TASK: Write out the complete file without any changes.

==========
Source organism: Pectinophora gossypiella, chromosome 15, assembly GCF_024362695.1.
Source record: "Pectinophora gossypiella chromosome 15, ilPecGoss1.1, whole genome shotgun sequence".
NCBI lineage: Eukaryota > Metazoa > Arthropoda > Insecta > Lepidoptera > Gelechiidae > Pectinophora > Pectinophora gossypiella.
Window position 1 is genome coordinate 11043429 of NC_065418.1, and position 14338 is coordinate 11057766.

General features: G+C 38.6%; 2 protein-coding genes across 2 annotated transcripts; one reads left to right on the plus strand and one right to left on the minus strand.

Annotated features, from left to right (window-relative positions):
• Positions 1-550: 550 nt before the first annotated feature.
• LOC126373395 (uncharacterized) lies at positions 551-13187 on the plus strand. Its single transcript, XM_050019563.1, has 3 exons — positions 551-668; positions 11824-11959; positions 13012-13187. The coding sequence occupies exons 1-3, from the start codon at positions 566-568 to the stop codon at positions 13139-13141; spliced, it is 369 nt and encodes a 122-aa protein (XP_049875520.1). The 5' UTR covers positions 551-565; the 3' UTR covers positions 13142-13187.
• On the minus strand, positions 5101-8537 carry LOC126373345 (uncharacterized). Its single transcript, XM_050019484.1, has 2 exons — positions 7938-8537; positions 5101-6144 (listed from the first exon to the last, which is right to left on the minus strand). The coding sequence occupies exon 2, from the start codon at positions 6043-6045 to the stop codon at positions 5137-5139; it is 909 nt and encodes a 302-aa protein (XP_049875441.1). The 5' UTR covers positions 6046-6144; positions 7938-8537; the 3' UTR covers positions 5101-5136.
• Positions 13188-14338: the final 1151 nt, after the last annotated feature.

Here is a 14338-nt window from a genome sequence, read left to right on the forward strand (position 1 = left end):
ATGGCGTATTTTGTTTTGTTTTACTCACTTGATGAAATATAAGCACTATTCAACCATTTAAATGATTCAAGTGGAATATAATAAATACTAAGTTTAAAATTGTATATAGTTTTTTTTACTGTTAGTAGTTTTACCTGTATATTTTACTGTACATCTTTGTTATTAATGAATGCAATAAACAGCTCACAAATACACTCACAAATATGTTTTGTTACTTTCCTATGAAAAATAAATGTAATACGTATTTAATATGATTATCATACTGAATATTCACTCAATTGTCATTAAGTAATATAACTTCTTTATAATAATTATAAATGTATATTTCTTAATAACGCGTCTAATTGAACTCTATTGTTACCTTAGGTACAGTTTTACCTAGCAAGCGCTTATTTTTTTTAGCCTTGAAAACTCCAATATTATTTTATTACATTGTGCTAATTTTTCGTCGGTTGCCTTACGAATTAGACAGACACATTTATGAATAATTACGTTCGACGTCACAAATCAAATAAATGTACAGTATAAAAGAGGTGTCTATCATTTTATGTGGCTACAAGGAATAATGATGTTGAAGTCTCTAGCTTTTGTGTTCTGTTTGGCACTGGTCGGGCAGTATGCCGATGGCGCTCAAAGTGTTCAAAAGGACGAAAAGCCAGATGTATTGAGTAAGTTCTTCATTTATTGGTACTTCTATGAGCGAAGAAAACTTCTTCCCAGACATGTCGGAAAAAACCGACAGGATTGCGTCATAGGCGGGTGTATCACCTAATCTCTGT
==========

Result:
Source organism: Pectinophora gossypiella, chromosome 15, assembly GCF_024362695.1.
Source record: "Pectinophora gossypiella chromosome 15, ilPecGoss1.1, whole genome shotgun sequence".
NCBI lineage: Eukaryota > Metazoa > Arthropoda > Insecta > Lepidoptera > Gelechiidae > Pectinophora > Pectinophora gossypiella.
Window position 1 is genome coordinate 11043429 of NC_065418.1, and position 14338 is coordinate 11057766.

General features: G+C 38.6%; 2 protein-coding genes across 2 annotated transcripts; one reads left to right on the plus strand and one right to left on the minus strand.

Annotated features, from left to right (window-relative positions):
• Positions 1-550: 550 nt before the first annotated feature.
• LOC126373395 (uncharacterized) lies at positions 551-13187 on the plus strand. Its single transcript, XM_050019563.1, has 3 exons — positions 551-668; positions 11824-11959; positions 13012-13187. The coding sequence occupies exons 1-3, from the start codon at positions 566-568 to the stop codon at positions 13139-13141; spliced, it is 369 nt and encodes a 122-aa protein (XP_049875520.1). The 5' UTR covers positions 551-565; the 3' UTR covers positions 13142-13187.
• On the minus strand, positions 5101-8537 carry LOC126373345 (uncharacterized). Its single transcript, XM_050019484.1, has 2 exons — positions 7938-8537; positions 5101-6144 (listed from the first exon to the last, which is right to left on the minus strand). The coding sequence occupies exon 2, from the start codon at positions 6043-6045 to the stop codon at positions 5137-5139; it is 909 nt and encodes a 302-aa protein (XP_049875441.1). The 5' UTR covers positions 6046-6144; positions 7938-8537; the 3' UTR covers positions 5101-5136.
• Positions 13188-14338: the final 1151 nt, after the last annotated feature.

Here is a 14338-nt window from a genome sequence, read left to right on the forward strand (position 1 = left end):
ATGGCGTATTTTGTTTTGTTTTACTCACTTGATGAAATATAAGCACTATTCAACCATTTAAATGATTCAAGTGGAATATAATAAATACTAAGTTTAAAATTGTATATAGTTTTTTTTACTGTTAGTAGTTTTACCTGTATATTTTACTGTACATCTTTGTTATTAATGAATGCAATAAACAGCTCACAAATACACTCACAAATATGTTTTGTTACTTTCCTATGAAAAATAAATGTAATACGTATTTAATATGATTATCATACTGAATATTCACTCAATTGTCATTAAGTAATATAACTTCTTTATAATAATTATAAATGTATATTTCTTAATAACGCGTCTAATTGAACTCTATTGTTACCTTAGGTACAGTTTTACCTAGCAAGCGCTTATTTTTTTTAGCCTTGAAAACTCCAATATTATTTTATTACATTGTGCTAATTTTTCGTCGGTTGCCTTACGAATTAGACAGACACATTTATGAATAATTACGTTCGACGTCACAAATCAAATAAATGTACAGTATAAAAGAGGTGTCTATCATTTTATGTGGCTACAAGGAATAATGATGTTGAAGTCTCTAGCTTTTGTGTTCTGTTTGGCACTGGTCGGGCAGTATGCCGATGGCGCTCAAAGTGTTCAAAAGGACGAAAAGCCAGATGTATTGAGTAAGTTCTTCATTTATTGGTACTTCTATGAGCGAAGAAAACTTCTTCCCAGACATGTCGGAAAAAACCGACAGGATTGCGTCATAGGCGGGTGTATCACCTAATCTCTGT